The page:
And This is Why build2 Uses SHA256

I am sure most of you have heard the news by now. And that's why in build2 we use SHA256 from the outset. This is especially important for the bpkg(1) package manager since here we are talking about trust and not mere content addressing, as is the case with git.

The security model of bpkg revolves around a simple question: what happens when the server that hosts packages gets compromised? Note that it's "when", not "if".

So bpkg repositories are signed using the public/private key cryptography. More specifically, we generate an SHA256 sum for each package and then sign this list of packages and their hash sums (called the repository manifest) with the repository's private key. Provided you do this manifest generation and signing on a firewall'ed, secure machine, not much can happen if the package server gets compromised: the intruder cannot replace a package since that would require either altering the manifest (need private key) or forging the hash sum (need SHA1).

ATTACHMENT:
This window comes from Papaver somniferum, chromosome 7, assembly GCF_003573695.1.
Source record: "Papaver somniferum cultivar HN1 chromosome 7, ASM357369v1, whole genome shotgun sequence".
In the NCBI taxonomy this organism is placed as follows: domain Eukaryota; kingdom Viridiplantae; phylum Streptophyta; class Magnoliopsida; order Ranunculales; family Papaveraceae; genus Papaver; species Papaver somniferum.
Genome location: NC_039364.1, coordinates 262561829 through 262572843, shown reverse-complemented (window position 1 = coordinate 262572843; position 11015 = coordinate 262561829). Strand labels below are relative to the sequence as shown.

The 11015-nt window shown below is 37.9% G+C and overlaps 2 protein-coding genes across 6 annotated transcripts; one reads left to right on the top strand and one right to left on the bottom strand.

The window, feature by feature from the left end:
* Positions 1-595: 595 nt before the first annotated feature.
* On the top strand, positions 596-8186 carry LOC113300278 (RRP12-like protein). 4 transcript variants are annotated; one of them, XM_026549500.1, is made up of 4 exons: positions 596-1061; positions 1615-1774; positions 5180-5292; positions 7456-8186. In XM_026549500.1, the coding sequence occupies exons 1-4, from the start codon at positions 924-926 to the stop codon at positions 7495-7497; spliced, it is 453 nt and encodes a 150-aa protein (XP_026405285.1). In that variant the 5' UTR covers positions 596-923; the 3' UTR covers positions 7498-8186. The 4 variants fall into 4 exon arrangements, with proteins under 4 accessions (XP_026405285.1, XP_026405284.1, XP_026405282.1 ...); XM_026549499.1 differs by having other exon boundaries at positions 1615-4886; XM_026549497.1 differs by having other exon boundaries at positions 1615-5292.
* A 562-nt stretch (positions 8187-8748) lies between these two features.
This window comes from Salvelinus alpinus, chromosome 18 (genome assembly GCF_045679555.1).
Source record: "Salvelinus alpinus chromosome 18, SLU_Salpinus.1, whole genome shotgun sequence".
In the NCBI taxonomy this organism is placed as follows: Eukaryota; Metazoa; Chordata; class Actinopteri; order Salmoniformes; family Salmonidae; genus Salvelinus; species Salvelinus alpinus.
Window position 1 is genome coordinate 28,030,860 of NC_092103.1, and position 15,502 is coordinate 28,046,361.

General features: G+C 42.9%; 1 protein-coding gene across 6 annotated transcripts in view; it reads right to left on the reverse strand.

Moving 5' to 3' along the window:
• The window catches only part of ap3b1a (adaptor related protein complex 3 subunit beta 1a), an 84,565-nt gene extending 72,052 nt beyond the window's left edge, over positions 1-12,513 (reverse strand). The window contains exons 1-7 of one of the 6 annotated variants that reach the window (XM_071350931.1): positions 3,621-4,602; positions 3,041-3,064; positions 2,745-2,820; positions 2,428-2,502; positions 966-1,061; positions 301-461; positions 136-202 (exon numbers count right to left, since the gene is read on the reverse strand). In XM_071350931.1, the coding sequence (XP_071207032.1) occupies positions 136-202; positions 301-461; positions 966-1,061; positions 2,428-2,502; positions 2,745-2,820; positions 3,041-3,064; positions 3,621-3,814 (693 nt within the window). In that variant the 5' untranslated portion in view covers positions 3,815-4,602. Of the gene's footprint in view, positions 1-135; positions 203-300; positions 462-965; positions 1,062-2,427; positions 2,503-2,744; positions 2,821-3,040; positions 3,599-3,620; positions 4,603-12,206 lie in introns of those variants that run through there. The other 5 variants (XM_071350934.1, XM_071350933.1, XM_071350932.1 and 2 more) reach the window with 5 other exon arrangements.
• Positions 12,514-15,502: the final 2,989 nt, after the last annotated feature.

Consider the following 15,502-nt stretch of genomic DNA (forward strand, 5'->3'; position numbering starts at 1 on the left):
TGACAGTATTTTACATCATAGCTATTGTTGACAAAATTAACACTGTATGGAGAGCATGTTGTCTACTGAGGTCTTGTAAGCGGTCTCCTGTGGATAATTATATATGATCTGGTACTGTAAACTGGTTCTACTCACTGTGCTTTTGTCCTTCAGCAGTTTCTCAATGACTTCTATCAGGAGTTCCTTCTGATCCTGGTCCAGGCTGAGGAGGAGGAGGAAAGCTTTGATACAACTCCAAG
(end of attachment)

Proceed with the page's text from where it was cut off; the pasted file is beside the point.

In fact, for we go a step further and keep the repository's private key on a Yubikey device, in case the secure machine gets stolen. For details see bpkg-repository-signing(1).